Why a negative COVID test doesn’t ‘clear’ you for holiday gatherings

A coronavirus testing center at Union Station
A coronavirus testing center at Union Station in downtown Los Angeles.
(Al Seib / Los Angeles Times)

Amid growing signs that many people are not heeding warnings to avoid Christmas gatherings and travel, some people are getting COVID-19 tests in hopes of being “cleared” to enjoy the holidays in groups.

This happened before Thanksgiving with disastrous results: Many attended holiday events and got sick, causing the coronavirus to spread uncontrolled, filling hospitals and contributing to a worsening surge.

Los Angeles County Public Health Director Barbara Ferrer urged people not to believe that a negative test result means it’s safe to attend or host a holiday gathering with people from more than one household.


“By the time you get a negative test result, you may no longer be negative,” Ferrer said. “And even if you have no symptoms, you can easily infect others.”

Sometimes people can test negative even though they are actually infected, because the virus hasn’t yet replicated to detectable levels.

Relying on testing to determine whether it’s safe to gather “is a very dangerous strategy,” said Dr. Christina Ghaly, the L.A. County health services director.

“It’s one that has failed and is a large part of what has led us to the situation that we are in today,” Ghaly said. “So, please, celebrate the holiday just with your household .... Please leave those in-person celebrations with extended family members or with friends until later in 2021.”

At Los Angeles International Airport on Monday, about 20 people stood in line to receive a COVID-19 test in Terminal 2 at one of a handful of testing locations scattered throughout the airport.


Max Salit, 22, opted to use the airport’s $125 testing service after arriving on a Delta flight from Florida. A resident of Chicago, Salit had been staying with his parents in the Tampa, Fla., area for the last several months, and decided it was finally time to venture out.

He’ll be staying at an Airbnb rental in Los Angeles until he gets the results of his rapid test, he said, at which point he’ll “crash on a friend’s couch.” He and his friends plan to spend Christmas hiking in Joshua Tree National Park.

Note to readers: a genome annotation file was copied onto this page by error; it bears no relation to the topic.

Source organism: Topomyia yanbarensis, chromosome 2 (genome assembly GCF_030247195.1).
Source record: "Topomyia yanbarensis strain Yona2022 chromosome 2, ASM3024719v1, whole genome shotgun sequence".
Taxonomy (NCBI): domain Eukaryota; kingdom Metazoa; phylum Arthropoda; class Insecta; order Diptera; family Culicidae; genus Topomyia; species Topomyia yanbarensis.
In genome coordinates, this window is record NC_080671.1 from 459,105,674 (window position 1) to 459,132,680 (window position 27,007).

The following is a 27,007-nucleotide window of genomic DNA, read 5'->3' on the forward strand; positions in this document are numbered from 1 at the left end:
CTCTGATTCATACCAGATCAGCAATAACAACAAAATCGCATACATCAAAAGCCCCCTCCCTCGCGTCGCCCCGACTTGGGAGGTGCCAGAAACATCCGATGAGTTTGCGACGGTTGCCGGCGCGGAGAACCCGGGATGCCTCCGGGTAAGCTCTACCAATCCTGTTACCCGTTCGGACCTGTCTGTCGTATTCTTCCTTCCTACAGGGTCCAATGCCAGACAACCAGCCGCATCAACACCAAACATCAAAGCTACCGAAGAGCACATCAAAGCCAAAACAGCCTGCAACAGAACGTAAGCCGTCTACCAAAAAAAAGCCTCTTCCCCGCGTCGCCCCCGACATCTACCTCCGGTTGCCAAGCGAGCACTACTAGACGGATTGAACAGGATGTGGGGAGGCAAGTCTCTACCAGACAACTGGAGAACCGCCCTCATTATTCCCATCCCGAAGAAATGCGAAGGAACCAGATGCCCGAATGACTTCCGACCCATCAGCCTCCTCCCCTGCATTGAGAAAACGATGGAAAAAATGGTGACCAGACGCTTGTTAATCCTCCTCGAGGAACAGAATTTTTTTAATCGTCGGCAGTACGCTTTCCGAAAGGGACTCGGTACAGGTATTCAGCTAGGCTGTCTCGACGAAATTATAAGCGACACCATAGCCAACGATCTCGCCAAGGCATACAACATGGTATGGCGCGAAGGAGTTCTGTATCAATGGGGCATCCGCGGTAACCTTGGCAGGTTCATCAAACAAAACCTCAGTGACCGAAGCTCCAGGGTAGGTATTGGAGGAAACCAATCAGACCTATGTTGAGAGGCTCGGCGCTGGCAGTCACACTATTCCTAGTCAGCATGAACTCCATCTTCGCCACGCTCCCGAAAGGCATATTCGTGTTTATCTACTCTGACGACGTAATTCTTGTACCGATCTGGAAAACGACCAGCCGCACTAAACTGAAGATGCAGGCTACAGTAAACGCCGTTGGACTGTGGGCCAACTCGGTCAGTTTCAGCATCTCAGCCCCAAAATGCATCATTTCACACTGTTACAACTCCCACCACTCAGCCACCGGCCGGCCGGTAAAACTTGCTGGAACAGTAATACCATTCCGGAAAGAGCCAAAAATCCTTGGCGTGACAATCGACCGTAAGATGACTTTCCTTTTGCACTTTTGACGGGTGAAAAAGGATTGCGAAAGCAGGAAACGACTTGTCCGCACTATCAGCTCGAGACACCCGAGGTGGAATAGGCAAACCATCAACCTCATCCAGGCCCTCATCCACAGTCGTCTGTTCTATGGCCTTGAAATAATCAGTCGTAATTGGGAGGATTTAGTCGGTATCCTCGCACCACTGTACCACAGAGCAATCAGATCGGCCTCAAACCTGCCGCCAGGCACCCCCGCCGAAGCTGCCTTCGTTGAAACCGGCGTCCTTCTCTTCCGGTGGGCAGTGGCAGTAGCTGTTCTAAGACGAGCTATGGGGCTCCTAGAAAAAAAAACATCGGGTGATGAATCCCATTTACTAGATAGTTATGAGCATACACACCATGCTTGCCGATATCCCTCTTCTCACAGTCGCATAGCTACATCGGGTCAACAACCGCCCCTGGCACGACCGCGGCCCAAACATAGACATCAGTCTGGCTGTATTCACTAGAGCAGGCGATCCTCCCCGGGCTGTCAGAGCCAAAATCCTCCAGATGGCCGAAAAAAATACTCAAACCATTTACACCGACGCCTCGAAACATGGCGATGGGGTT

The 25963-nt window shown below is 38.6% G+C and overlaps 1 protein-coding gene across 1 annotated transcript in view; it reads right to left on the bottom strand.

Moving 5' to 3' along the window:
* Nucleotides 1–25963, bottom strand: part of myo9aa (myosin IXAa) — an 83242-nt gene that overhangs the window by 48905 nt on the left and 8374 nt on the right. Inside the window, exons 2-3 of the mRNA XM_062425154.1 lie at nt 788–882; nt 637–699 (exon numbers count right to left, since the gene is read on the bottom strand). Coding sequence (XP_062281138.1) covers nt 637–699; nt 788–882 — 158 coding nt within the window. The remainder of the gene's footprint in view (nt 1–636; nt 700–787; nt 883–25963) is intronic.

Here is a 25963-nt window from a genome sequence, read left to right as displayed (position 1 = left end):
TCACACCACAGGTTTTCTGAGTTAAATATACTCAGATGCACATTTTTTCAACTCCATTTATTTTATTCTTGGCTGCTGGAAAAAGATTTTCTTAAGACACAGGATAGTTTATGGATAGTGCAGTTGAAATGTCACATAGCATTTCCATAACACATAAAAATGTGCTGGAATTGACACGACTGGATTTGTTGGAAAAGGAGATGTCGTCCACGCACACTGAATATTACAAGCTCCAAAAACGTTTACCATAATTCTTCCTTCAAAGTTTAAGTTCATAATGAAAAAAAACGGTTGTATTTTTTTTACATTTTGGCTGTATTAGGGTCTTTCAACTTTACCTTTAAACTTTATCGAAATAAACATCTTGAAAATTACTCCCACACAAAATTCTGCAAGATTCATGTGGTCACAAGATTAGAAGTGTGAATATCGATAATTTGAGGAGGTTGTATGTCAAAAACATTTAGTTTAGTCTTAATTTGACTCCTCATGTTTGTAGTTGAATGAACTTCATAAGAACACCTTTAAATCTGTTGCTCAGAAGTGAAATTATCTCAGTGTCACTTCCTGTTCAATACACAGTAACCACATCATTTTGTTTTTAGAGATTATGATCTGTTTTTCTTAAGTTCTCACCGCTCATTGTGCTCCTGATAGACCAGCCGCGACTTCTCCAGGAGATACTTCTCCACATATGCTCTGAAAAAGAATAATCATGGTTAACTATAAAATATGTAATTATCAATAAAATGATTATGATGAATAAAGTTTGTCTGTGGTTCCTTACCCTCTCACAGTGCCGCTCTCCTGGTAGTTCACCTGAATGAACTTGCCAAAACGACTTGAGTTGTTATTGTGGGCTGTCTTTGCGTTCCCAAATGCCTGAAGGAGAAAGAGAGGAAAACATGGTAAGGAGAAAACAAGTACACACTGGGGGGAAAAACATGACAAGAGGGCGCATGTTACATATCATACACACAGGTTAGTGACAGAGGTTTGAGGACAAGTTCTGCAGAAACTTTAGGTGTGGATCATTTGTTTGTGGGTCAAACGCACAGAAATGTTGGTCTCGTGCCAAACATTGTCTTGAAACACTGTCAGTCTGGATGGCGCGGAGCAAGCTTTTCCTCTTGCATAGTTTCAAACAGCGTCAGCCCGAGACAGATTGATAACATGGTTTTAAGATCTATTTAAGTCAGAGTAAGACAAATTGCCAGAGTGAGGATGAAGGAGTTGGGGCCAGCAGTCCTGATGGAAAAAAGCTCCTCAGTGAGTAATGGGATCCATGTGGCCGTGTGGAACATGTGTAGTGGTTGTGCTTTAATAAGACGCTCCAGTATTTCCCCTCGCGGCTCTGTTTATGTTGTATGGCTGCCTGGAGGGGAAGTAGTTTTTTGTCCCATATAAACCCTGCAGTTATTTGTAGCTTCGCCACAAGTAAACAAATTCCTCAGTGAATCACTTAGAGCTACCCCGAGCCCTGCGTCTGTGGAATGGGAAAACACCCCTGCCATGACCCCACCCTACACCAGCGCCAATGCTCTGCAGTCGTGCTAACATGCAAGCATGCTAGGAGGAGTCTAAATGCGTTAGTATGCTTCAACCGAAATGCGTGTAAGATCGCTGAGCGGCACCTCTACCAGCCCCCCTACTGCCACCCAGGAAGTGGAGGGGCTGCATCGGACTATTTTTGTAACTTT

“It’s not like I’m coming to L.A. to go clubbing,” Salit said — although some of his friends had proposed a “party trip” to Miami instead of the desert.

“There’s an end in sight,” Salit told his friends, referring to the arrival of COVID-19 vaccines. “We just need to hold on for a couple of months.”

Yet, Ferrer said any kind of gathering can constitute risky behavior.

“If we don’t change how we’re going to celebrate the winter holidays, we’ll experience a surge on top of a surge on top of a surge,” she said. “Our hospitals are already over capacity, and the high-quality medical care we’re accustomed to in L.A. County is beginning to be compromised as our frontline health care workers are beyond stretched to the limit.”

At the coronavirus testing kiosk near Union Station’s entrance Monday, about a dozen people waited in line to swab their mouths and pass the sample to a healthcare worker through a secure submission box.


Kaley Mahoney, 31, was getting tested so she could spend Christmas with her friends.

“I am concerned, but I’ve been isolated so I feel OK,” said Mahoney, a food delivery driver. “It gets worse when you listen to the news.”

One group in line included a mother and her four children, among them a son whose girlfriend tested positive for the coronavirus.

It took three days for the five of them to get an appointment, said the mother, Mary Sanchez — a nerve-racking wait because her son’s girlfriend had been at her house several times with “cold symptoms.”

Sanchez said her family will be sticking close together in their Boyle Heights home on Christmas, where they’re safest from the surge.